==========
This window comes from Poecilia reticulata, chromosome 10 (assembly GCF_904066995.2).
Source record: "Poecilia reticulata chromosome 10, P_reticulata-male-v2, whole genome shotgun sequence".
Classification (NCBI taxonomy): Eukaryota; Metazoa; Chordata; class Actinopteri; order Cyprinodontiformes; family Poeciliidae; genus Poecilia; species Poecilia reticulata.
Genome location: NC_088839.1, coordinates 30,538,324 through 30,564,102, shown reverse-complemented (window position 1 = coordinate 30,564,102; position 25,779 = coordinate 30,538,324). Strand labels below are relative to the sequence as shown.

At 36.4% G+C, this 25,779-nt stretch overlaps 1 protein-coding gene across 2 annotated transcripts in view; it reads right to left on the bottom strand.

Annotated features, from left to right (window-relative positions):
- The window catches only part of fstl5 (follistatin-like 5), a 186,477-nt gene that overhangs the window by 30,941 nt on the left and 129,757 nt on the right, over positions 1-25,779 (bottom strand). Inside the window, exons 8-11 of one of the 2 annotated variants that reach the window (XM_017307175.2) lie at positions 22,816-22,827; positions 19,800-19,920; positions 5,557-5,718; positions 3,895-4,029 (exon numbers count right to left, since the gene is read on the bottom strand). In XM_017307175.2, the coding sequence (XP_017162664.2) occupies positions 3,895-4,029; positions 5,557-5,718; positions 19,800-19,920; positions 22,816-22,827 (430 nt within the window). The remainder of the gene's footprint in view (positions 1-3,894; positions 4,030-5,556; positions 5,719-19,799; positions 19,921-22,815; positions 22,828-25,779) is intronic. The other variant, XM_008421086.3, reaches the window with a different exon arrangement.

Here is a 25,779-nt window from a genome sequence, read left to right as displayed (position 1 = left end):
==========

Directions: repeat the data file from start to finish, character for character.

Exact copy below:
This window comes from Poecilia reticulata, chromosome 10 (assembly GCF_904066995.2).
Source record: "Poecilia reticulata chromosome 10, P_reticulata-male-v2, whole genome shotgun sequence".
Classification (NCBI taxonomy): Eukaryota; Metazoa; Chordata; class Actinopteri; order Cyprinodontiformes; family Poeciliidae; genus Poecilia; species Poecilia reticulata.
Genome location: NC_088839.1, coordinates 30,538,324 through 30,564,102, shown reverse-complemented (window position 1 = coordinate 30,564,102; position 25,779 = coordinate 30,538,324). Strand labels below are relative to the sequence as shown.

At 36.4% G+C, this 25,779-nt stretch overlaps 1 protein-coding gene across 2 annotated transcripts in view; it reads right to left on the bottom strand.

Annotated features, from left to right (window-relative positions):
- The window catches only part of fstl5 (follistatin-like 5), a 186,477-nt gene that overhangs the window by 30,941 nt on the left and 129,757 nt on the right, over positions 1-25,779 (bottom strand). Inside the window, exons 8-11 of one of the 2 annotated variants that reach the window (XM_017307175.2) lie at positions 22,816-22,827; positions 19,800-19,920; positions 5,557-5,718; positions 3,895-4,029 (exon numbers count right to left, since the gene is read on the bottom strand). In XM_017307175.2, the coding sequence (XP_017162664.2) occupies positions 3,895-4,029; positions 5,557-5,718; positions 19,800-19,920; positions 22,816-22,827 (430 nt within the window). The remainder of the gene's footprint in view (positions 1-3,894; positions 4,030-5,556; positions 5,719-19,799; positions 19,921-22,815; positions 22,828-25,779) is intronic. The other variant, XM_008421086.3, reaches the window with a different exon arrangement.

Here is a 25,779-nt window from a genome sequence, read left to right as displayed (position 1 = left end):